As you may of read, there has been a lot of controversy surrounding The Sun’s Page 3 recently. In case you haven’t heard, rumours went round suggesting Page 3 will no longer contain images of glamour models as they have done for the past 45 years. However this was proven wrong last Thursday when The Sun published an image of a glamour model and this statement: ‘Further to recent reports in all other media outlets, we would like clarify that this is Page 3 and this is a picture of Nicole, 22, from Bournemouth. We would like to apologise on behalf of the print and broadcast journalists who have spent the last two days talking and writing about us.’
This has raised a few questions throughout the media about the purpose and place for Page 3. Does Page 3 still have a place in a newspaper in this decade? If it were to be taken down, would it be censorship gone too far? And is it derogatory against women?
The Sun was first published in 1969 and their tradition of Page 3 started a year later. The Sun has faced its fair share of controversy and ‘biased’ along with its owner, Rupert Murdoch. The page was even banned by the Conservative government only to be re-launched 16 months by the Labour Party. Although the page has been challenged from the beginning, now more than ever Page 3 raises the question does it belong in society today? Feminists everywhere exploded with excitement over the news of the page being discontinued. It has been accused of belittling women and being extremely sexist; on Twitter an account called No More Page 3 has been protesting since 2012 to get rid of the page and has since gained over 39,000 followers. Their site states the images condition their readers into viewing women as sex objects and it does not belong in newspapers that are so easily available for children to pick up.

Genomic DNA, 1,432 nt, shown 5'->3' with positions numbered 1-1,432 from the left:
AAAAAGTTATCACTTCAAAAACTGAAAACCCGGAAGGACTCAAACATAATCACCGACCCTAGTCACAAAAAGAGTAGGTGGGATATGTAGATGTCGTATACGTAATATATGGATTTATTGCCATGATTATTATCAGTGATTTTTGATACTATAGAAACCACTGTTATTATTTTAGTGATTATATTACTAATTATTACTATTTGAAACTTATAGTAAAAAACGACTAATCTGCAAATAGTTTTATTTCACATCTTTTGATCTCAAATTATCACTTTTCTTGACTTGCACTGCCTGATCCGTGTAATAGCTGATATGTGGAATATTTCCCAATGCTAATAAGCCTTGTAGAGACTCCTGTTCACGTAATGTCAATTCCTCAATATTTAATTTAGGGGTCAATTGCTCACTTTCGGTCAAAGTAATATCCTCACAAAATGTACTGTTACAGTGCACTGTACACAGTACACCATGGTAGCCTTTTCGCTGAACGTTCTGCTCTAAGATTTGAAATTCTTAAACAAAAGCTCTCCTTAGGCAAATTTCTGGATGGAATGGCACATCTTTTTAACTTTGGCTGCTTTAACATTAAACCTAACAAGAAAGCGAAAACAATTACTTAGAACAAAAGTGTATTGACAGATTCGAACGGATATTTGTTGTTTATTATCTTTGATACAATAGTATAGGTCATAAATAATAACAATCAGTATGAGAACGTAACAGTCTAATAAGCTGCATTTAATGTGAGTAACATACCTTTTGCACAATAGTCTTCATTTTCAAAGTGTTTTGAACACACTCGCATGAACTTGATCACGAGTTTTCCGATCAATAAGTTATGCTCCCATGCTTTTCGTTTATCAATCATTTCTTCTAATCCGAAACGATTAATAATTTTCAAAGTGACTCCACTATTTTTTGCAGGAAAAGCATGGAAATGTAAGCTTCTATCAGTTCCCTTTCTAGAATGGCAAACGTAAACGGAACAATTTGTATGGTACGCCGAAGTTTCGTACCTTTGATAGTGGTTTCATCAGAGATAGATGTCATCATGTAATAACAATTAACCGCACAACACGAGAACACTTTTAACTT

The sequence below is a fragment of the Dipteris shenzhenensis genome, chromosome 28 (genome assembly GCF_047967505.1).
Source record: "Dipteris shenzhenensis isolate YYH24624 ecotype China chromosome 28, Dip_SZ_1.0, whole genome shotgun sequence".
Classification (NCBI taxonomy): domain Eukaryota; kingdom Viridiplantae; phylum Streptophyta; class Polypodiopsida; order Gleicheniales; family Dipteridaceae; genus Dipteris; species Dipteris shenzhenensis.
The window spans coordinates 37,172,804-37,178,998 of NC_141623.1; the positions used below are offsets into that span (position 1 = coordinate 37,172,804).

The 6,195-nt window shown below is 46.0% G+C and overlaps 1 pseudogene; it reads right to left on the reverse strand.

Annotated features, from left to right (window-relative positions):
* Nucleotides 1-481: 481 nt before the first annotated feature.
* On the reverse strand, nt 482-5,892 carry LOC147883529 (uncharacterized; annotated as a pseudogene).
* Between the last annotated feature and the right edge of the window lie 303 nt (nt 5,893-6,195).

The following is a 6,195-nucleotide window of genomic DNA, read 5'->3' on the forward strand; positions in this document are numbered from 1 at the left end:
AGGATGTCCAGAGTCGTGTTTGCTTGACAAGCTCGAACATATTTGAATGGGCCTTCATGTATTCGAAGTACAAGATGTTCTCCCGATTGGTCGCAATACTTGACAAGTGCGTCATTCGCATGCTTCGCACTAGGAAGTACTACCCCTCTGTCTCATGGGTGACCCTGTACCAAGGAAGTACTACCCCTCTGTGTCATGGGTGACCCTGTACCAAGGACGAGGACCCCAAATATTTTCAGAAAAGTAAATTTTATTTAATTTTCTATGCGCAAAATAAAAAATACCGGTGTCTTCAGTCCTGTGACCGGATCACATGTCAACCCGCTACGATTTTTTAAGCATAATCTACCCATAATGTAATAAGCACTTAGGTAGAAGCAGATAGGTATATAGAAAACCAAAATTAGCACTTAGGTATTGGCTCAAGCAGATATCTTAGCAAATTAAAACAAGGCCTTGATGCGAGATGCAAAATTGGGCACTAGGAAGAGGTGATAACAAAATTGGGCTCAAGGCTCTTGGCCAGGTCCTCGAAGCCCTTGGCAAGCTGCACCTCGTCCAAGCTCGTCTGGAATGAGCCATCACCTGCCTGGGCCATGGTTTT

As much as I agree with this to a certain extent, this is a form of censorship that goes against free speech. Sometimes it feels as though feminism is trying so hard to encourage women to be powerful (sometimes more than men) that we have lost their true motive of making the whole of humanity equal. Women should have the power and right to do what they choose. Don’t get me wrong, I am a feminist. The world can be sexist, I just don’t believe this is an example. We can’t blame the way some men treat women on one newspaper, let alone on someone’s breasts. Sexism does still exist. I have had comments shouted at me on the street, there are some men out there who think it is OK but surely you can’t blame that on naked images?
Jack Whitehall took to Twitter to express how he felt about the end of Page 3. He makes an interesting point about the accessibility of finding images of naked women. If we choose to censor one thing, where will we stop? The internet is full of images like these and worse.It’s a naked body, a consented naked body and these women knew these images were being taken, knew that men would see it and were probably proud their choice. These women have the freedom to choose to have this career, and the freedom to choose what career they have.
It is not just women that are objectified in the media; I have seen plenty of women’s magazines that contain images of naked men barely covering themselves. It is an argument that has to work both ways. So, is The Sun’s Page 3 tradition outdated? I believe that this tradition is one that should not really be in a family newspaper although I do believe there are more important places where sexism should be addressed.
When it comes to censorship and free speech, there is a lot to consider. I highly doubt there will be a day when society can agree or tolerate a universal censorship without an argument brewing somewhere. It’s a difficult line to draw that we will never agree on.
By Britt King